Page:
My advice is to speak to an attorney. You may be able to sue the waterproofing contractor for not correcting the problem and for fraud, which makes you eligible for treble damages. Only through actions like these will mostly disreputable basement waterproofers stop taking advantage of countless victims like yourself.
we have had a wet corner in our basement since we built the house over 5 years ago (a simple fix). we totally flooded twice over the past year which we think is a seperate problem. Our house was built to low and we cannot slope the dirt away from the house on most sides because of cement. On the one side that we can. how do we tell if we are 6in. over 4 ft. of fall? On the sides that we cant...what can we do? we had a water intrusion specialist come out and do dye tests. water pours in from our driveway side from holes that were drilled into the basement block, (part of slab in corner removed) to relieve the water builing up in the wall. The water specialist says we need to remove and then replace and compact the dirt around the house. The builder wants to use hydraulic cement in the spaces between the driveway and garage seal it all up and let it go into the sump pump. There is question as to whether that wall is waterproofed. You can feel air coming in through the drilled holes. the builder is telling us that this and water coming in, or building up is normal on a garage side. he did replace the 2 downspouts to accept more water. I guess my question is will compacting the dirt help us. what else could we do?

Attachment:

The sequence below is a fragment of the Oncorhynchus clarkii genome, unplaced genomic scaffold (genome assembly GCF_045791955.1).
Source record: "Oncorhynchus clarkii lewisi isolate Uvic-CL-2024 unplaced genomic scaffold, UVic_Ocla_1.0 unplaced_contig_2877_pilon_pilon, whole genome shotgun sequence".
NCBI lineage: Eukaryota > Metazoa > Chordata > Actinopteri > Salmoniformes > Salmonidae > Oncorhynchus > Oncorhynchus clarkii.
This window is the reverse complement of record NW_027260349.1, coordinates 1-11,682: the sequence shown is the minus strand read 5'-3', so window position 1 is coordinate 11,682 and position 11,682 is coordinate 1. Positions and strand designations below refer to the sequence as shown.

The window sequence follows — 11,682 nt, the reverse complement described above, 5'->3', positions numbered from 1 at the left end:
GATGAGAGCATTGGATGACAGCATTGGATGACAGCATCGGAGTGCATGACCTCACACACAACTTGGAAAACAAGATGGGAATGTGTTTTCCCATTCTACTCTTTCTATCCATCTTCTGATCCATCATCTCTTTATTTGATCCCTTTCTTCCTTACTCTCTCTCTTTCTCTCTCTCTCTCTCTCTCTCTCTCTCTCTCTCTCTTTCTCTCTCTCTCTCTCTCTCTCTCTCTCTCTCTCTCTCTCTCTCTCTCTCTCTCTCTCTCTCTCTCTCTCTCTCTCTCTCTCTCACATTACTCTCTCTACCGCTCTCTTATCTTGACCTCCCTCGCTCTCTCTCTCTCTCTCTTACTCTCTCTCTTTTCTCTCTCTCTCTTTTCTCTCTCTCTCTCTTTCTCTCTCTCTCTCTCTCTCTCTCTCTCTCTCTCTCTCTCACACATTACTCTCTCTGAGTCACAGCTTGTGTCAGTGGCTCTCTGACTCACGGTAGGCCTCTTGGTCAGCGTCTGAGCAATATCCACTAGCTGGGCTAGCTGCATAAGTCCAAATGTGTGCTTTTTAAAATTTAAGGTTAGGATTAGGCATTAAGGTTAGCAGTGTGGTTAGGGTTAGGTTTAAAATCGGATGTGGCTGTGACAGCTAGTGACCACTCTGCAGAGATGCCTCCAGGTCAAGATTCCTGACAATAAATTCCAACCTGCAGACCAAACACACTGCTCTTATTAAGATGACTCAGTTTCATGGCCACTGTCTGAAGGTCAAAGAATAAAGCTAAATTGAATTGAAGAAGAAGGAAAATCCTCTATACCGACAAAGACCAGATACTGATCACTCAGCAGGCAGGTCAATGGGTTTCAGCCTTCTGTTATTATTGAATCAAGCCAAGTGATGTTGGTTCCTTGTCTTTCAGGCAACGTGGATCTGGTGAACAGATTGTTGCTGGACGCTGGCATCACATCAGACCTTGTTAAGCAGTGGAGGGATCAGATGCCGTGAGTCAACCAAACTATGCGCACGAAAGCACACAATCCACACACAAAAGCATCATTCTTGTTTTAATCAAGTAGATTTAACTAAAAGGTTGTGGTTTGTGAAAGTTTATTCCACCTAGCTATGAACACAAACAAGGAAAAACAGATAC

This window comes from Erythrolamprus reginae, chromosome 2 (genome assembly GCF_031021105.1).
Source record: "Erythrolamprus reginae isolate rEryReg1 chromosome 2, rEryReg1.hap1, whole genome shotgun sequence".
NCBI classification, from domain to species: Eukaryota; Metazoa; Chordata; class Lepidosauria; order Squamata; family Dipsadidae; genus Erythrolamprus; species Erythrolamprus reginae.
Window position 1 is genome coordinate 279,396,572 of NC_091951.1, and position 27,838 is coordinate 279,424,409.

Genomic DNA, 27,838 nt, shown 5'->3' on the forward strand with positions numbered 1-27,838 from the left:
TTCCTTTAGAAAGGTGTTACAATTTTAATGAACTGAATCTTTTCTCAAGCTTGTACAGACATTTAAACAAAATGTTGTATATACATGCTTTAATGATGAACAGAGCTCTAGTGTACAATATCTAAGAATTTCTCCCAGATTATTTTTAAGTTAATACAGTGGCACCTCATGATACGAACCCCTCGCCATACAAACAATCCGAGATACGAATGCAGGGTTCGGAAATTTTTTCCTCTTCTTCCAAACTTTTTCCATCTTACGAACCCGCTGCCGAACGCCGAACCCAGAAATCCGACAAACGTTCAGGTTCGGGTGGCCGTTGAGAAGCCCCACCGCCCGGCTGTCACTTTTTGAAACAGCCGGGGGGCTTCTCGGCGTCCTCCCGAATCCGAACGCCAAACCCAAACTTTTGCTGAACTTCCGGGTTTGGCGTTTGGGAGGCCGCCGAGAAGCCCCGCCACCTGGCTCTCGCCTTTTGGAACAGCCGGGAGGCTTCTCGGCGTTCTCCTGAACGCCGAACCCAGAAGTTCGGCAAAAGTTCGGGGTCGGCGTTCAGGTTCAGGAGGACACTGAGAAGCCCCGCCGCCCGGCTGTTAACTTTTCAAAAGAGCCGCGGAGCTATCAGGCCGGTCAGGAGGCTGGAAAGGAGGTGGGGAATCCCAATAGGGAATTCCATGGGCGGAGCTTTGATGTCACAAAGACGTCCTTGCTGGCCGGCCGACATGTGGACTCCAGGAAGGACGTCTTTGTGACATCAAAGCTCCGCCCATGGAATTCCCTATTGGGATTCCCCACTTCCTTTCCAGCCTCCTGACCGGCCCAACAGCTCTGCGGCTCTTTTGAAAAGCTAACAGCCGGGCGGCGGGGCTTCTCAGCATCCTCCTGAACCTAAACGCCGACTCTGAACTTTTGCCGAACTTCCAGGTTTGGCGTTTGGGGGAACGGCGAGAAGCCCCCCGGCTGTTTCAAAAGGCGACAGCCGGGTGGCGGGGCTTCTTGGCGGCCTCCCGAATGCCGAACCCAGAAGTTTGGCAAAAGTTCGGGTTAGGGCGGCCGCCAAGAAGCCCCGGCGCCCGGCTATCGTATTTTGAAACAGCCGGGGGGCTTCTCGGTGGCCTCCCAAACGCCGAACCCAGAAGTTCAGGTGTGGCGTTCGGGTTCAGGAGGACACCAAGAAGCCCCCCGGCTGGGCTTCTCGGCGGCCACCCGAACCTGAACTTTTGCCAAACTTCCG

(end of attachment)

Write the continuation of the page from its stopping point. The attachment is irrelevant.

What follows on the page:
thanks for any help.
We have a family room in our basement, and just discovered that the air conditioning unit there has been leaking into the carpet. I've been dehumidifying the space, but it still smells musty. What do you recommend?
First of all, if anyone in your family has allergies or asthma, we recommend that you avoid living in a house with a finished basement, which is particularly prone to mold growth. If you want to keep this finished basement family room, it is best to hire a professional to remove the carpeting (under mold containment conditions) and then having a ceramic, laminate or a resilient tile floor installed, with area rugs on top if you want to have a softer floor covering.
According to The Money Pit's indoor air quality expert, Jeff May, all carpet, as well as anything fleecy or cushioned (and that includes upholstered furniture) that has remained damp for more than 24-48 hours should, be discarded as it likely contains mold.
I live in an apartment building where each tenant has a storage space in the basement, and the space next to mine smells really moldy. Is there anything I can do about this?
There is a strong chance that your neighbor's possessions contain mold growth if he or she has laid cardboard boxes or other biodegradable materials directly on the floor or up against the wall. To prevent mold, personal goods should be stored on plastic or metal shelving, away from the wall and up off the floor. There may also be a leak in that area of the basement that is contributing to the spread of household mold.
This isn't your storage area, but the air you breathe while in the basement is being affected by the mold; in addition, up to a third of the air in a small residential building can come from the basement, due to the stack effect (warm air rises).
In a situation like this where mold is suspected in basement storage, it's best to speak to your neighbor as well as to the building management about this problem, to see if you can get the space cleaned up by a mold remediation professional. Any leaks that are present should be repaired, and the basement should be dehumidified (with the relative humidity less than 50%) in the warmer months to prevent the return of mold.